anonymous asked:

you should totally write #27, where sansa is the runaway bride and jon is the getaway driver :)


Sansa stares at herself in the full-length mirror of her bridal suite. She is, at the very least, the very picture of what a bride should be. She spent an hour getting her hair and makeup professionally done, and her slip is couture; the wedding dress her mother insisted on is hung on the hook by the door. She touches the jeweled comb tucked into her intricate up-do, and feels a decidedly unhappy swoop in her stomach. She doesn’t feel like a bride. Not at all.

Her mother left to get them a glass of champagne. “To calm your nerves, darling,” she said. “It’s completely normal. I had to pop a Xanax before I walked down the aisle to your father.”

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Today’s the biggest day in any teenager’s life: your driving test. If you pass this, you’ll finally be able to get your license and be a functioning member of society, just like everybody at school. You get in the car for your exam and a few minutes later, a scruffy man with some tattoos gets in. He doesn’t strike you as much the instructorly type, but you go with it. You begin your exam but after a few blocks, some police cars with their sirens on begin to gain on you. “Shit,” your instructor mutters, “time for plan B.” Next thing you know there’s a gun to your head and you’re a getaway driver for a jewel heist. You HATE living in Los Santos…

me as a getaway driver

robber: faster damn you!!!!!!!!!The cops are right behind us!!!
me: damn you im already doing 47 in a 45 mph zone!!! we are already pushing our luck quite a bit here boys 

Drive (2011)

Director: Nicolas Winding Refn

Rating: R

Running Time: 100 min

Get in. Get out. Get Away.

Ryan Gosling has been on one hell of a roll recently, with Ides of March, Crazy Stupid Love, and now this…Gosling can do no wrong. Drive is no exception.

 Gosling is absolutely phenomenal in his role as the aptly named "Driver" a part time hollywood stunt driver by day, getaway driver by night, and our reluctant hero. “Driver” is a man of little words`and strong convictions, he only does what he feels is right, even when it means putting his own self preservation on the back burner. He`s a loner living a quiet solitary life, but that all changes after befriending Irene, the lonely wife of the convicted felon Standard and her young son Benicio. When Standard gets released from prison, he is  immediately forced  into a risky daytime robbery and Driver offers his talents as a wheel man…from there things get complicated, the robbery goes bad, driver is framed and hits are taken out on him and the ones he cares about.

 What`s not to like about this film, incredible acting from some of the best in the business-Gosling, Mulligan as well as the always great Bryan Cranston and Albert Brooks (theres nothing funny here, he`s a menacing, nasty bastard), a great electronic soundtrack  and a feeling and look that is somewhere between a classic 70`s heist flick and a John Hughes film from the 80`s (with flashes of some pretty hardcore violence that is) Every scene is so well thought out, from the romantic to the violent, it`s a slowburning thriller with a lot of heart and emotion, a mile away from the new trend of chaotic , indecipherable action sequences and one dimensional characters (I`m looking at you Michael Bay!) it really gives me hope that I can look forward to some smart action films in the near future. I am probably wrong about this, but one can hope.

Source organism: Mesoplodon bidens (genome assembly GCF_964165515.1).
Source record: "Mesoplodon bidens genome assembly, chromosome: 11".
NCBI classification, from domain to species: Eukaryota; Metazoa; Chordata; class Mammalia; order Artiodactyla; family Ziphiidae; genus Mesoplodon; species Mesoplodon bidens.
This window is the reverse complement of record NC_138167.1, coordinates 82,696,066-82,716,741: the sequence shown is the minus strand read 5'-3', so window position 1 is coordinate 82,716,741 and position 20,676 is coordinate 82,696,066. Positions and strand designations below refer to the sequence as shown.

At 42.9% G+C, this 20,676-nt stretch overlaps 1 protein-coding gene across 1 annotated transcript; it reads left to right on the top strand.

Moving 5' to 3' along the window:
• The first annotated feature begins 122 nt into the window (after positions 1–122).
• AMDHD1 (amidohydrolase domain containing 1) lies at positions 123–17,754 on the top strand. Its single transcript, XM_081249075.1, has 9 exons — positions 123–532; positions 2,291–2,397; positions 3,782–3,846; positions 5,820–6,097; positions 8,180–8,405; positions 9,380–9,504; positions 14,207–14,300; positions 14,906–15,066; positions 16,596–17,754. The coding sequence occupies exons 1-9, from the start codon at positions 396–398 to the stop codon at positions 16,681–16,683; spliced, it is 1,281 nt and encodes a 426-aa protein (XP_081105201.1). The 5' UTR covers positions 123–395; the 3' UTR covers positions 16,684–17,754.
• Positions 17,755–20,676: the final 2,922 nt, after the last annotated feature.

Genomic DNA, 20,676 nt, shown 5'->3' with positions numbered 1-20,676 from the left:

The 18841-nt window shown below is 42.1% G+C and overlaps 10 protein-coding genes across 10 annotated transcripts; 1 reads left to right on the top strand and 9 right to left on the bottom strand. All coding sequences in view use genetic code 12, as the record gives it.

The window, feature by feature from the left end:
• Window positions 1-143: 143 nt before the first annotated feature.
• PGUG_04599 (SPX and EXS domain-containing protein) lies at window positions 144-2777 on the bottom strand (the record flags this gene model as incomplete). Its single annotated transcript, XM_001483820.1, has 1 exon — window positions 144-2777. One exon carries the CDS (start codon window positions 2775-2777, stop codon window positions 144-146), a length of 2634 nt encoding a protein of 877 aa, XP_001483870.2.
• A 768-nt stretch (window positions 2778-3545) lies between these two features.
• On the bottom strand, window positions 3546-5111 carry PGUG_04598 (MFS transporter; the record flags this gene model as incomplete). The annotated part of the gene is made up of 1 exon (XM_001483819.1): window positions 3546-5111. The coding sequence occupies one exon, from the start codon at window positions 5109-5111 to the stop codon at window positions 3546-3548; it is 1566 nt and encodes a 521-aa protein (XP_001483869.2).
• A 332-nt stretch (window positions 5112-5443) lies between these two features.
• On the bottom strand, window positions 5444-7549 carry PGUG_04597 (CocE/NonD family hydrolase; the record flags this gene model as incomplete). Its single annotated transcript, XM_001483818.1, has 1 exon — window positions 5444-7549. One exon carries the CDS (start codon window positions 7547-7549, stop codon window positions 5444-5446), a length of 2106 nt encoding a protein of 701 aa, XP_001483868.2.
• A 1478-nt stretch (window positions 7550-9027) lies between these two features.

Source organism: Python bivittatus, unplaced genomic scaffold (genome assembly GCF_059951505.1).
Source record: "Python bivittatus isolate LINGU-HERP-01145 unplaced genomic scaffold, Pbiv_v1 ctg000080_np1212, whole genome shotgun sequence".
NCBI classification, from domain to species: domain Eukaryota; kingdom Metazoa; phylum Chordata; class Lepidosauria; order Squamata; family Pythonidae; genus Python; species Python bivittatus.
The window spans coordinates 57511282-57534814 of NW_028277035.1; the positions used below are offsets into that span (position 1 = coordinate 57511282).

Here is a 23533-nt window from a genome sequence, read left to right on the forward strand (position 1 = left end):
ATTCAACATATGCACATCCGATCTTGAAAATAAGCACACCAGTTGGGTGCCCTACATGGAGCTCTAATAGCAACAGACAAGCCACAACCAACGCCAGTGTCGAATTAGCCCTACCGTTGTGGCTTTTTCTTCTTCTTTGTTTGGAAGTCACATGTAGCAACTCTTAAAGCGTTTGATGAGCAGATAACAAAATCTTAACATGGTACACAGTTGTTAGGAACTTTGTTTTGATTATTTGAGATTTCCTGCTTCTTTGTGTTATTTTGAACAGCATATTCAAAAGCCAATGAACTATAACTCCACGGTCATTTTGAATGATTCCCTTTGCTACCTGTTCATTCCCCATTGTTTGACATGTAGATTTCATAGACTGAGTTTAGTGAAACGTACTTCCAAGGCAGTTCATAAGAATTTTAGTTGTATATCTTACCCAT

So, if you haven`t seen this, please do yourself a favor and go out and give it a try…it`s definitely woth it

4 and a half screeching wheels outta 5


Bad Getaway Driver

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“You were chased by the cops, got in my car and just yelled ‘Drive!’” AU (x)

modern au vaxleth feat. lots of snark from vox machina

The way Keyleth tells it long afterwards, when they are gathered at the bar and demanding she and Vax tell the story, she was just sitting in her car and minding her own business, thank you very much. She had perhaps noticed the shouting, yes, but idling at the curb and waiting for the light to change, she failed to notice the dark-haired man in the hoodie racing down the sidewalk as a a tiny man with flyaway hair shouted at him and a police officer chased after him––also shouting, as it just so happens.

And then, as Keyleth tells it, the door of her car swung open and a young man with dark hair and a hoodie dove into the backseat, shouting, “Drive, fucking drive!”

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633. Whenever the Marauders got in a fight, they'd change their names on the map. For instance, 'A Large Child' was one used often. James was once 'A Goddamn Horrible Getaway Driver' for almost a year and also due to that same incident, Remus was 'Jailbird' for four months.

submtited by purplex-memories

Knife Edge

Pairing: Regulus Black x Lily Evans

AU: Non-magical, 1920′s bank robbers AU

Word Count: 1,452

Written For: saycheesebiscuits

The Marauders are famous.

Not Dillinger-famous—is Dillinger even Dillinger-famous?—but their faces are printed on tattered newsstand Wanted posters and their heists are usually talked about for a few days or weeks or months depending on how stupid they make the authorities look and they have charming public personas and flatly ridiculous nicknames and in certain back-alley underground circles in Chicago and St. Louis and New York they’re basically celebrities, contraband whiskey on the house and one, two, three cheers all around—

The Marauders are famous.